Helen passed away on June 25, 1981, and Leo on December 11, 2007.

RIP mom and dad.

Friday, September 17, 2010

DVD Review: “I Need That Record!”

Text and live photos © Robert Barry Francos/FFanzeen
Film images from the Internet

I Need That Record!: The Death (or Possibly Survival) of the Independent Record Store
Directed, produced and written by Brendan Toller
See of Sound, 2009
77 minutes, USD $14.95

We all know of an indie record store that has closed, such as Jennifer Flynn’s Home of the Hits in Buffalo, NY (nee Play It Again Sam’s) and Friday Night Dave Olka’s Record Mine, in Kenmore, NY. They were places to meet with friends, get a few lessons (be it historical or what was new on the shelves) from fellow collectors and/or lovers of music, or just to spend some time browsing and checking the racks on one’s own. The local stores are suffering and shuttering throughout the land, and this process is the focus of the documentary I Need That Record!, including places in Connecticut, Nashville, Minnesota, Dayton, and Chicago.

Let’s start with form. Using lots of interviews with store owners and workers, musicians, and various fans (mostly male, apparently), director Brendan Toller does quite well in taking the focus off of himself (unlike, say, Michael Moore) and places it squarely on the topic at hand (you only hear his voice as narrator and interviewer). He uses stock footage and animation that tends to be manipulated and animated in quite amusing fashions, as well as original art by Matt Newman; he uses these to presents a ton of facts and numbers, without any of it being preachy or distracting, and more importantly it is never boring. Also flowing throughout is a solid soundtrack, including the DVD title by The Tweeds, a few by the Black Keys (including in-store live footage), and the Kinks’ appropriate “I’m Not Like Everybody Else,” the latter clearly geared toward the mentality of the collector.

I took notes during the entire DVD and ended up with a few pages, which I won’t repeat here much, but just know that it’s mind-blowing to see just how manipulated the whole independent record store genre is by the major companies and big box corporations. As a collector states here, the big box stored fought to close the indie stores, and then were shuttered themselves by changes in technology. But I’m getting ahead of myself.

The storyline is broken up into various sections. The first shows that with the indie stores closing, what is left are mall stores such as Wal-mart, who carry only top 50 releases. W-m sells 1 out of every 5 CDs sold (they also have a clutch hold on magazines, but I’m digressing again). This process was started by major label’s putting “bean counters,” as Legs McNeil says herein, in charge of the companies, answering to the stockholder’s need for profit, rather than a central company head, or even Board, who will nurture talent. Artist and Development was the first to go, and the performer now is expected to have a hit right off, rather than a steady climb to the top. That’s what happened at Sire, with bands like the Dead Boys and DMZ, or at Warner Bros. with Willie Alexander, even back in the ‘70s. Not selling fast enough? Good-bye. Enter homogenization.

The second section of the documentary deals with the corporate end, including what the record companies are willing to do to promote (or not); for example, Good Charlotte (an overrated band in the so-called mainstream punk vein, like Blink 182 or Green Day…yes, I’m going there) got 250 spins at a station for a payout of $17,000 by Sony. Clinton did a “Reagan” by passing the Telecommunications Act in 1996 (sometimes good guys do bad things), thereby removing the restrictions on the number of outlets owned by a single company. Before the Act, less than 65 radio stations were owned by major corporations, and today, Clear Channel alone owns 99.9% of the top 250 markets. That’s why you will hear crap like Limbaugh, but Air America went under. Lady Caca – I mean Gaga – produces “music” that is banal and thumping, and yet is played on every station, or even Good Charlotte types, rather music with any kind of balls like, say, DOA or Anti-Flag (never mind Monty Love or McRackins). No, Clear Channel stations play the same songs 73% of the time*. I’ve never listened to Justin Bieber (Beiber?) or Lady Caca, and yet I know their music just from walking though malls, emanating from storefronts, passing cars, newscasts, etc. It’s a drowning glut.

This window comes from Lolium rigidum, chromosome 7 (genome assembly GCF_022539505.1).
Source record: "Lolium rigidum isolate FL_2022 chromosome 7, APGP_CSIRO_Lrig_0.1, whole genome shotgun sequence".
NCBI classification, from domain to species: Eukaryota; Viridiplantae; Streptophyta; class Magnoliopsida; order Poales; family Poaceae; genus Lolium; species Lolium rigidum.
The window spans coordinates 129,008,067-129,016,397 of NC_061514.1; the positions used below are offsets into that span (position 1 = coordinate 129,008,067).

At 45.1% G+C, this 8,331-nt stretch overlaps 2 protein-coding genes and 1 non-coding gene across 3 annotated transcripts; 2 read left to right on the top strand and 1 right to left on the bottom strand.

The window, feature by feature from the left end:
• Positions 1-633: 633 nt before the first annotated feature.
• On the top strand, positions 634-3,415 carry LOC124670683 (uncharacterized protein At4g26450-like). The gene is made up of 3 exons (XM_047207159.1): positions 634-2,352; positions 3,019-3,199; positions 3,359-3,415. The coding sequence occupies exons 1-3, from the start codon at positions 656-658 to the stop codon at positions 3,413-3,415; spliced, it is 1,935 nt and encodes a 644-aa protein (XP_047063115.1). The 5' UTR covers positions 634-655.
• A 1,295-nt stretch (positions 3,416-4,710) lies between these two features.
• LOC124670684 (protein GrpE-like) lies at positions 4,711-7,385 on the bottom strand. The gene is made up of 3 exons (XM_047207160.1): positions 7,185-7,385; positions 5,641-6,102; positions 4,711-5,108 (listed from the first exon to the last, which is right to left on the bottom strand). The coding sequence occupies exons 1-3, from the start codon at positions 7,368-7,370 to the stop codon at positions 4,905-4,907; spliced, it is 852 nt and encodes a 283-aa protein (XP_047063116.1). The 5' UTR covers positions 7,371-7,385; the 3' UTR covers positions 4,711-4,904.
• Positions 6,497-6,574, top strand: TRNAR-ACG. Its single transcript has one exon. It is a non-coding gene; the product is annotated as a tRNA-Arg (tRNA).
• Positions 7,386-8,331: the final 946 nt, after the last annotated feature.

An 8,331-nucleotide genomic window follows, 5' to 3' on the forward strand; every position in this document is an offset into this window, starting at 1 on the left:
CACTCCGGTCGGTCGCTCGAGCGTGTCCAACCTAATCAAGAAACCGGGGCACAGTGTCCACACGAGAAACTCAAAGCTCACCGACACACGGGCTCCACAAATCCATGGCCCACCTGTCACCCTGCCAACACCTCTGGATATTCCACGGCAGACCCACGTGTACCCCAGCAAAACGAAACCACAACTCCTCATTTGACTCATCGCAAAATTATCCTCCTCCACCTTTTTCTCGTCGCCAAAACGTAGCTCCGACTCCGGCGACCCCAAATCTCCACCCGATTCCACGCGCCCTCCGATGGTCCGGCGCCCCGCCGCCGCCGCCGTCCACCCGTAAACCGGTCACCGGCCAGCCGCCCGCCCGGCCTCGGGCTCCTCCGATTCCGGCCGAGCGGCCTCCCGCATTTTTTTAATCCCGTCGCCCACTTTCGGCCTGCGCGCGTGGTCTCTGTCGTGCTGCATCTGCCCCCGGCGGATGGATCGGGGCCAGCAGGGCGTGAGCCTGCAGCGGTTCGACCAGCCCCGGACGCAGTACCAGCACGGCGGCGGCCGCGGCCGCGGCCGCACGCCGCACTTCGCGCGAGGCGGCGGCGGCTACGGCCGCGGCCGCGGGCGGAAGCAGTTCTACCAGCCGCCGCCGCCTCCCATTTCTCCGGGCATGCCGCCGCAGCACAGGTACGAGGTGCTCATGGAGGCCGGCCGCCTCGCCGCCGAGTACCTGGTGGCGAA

The next section contends with the blow to independent music dealt by the launch of MTV in the 1980s. Mike Watt, once of the Minutemen, comments widely on this topic in this film. While he sounds a bit disorientated in his manner, what he is saying is quite smart and is worth paying attention. The selectivity of MTV had a strong effect on what was released; if it couldn’t be played on MTV, it wasn’t supported, i.e., if the band didn’t make a video or it was not accepted on the station, it was not promoted.

Wal-mart leads off the next part. They undermine the indie stores by undercutting them. Music and videos are viewed as loss leader by the chain, to get people into the stores, so if they lose money on the music, they more than make up for it by selling the music player. As Rob Miller, of the indie Bloodshot Records label says here quite well, they are more interested in moving product than defining culture. In some markets, indie stores buy their CDs from big box stores to sell in their own shops, because they can get a better deal from them than with the actual major record companies.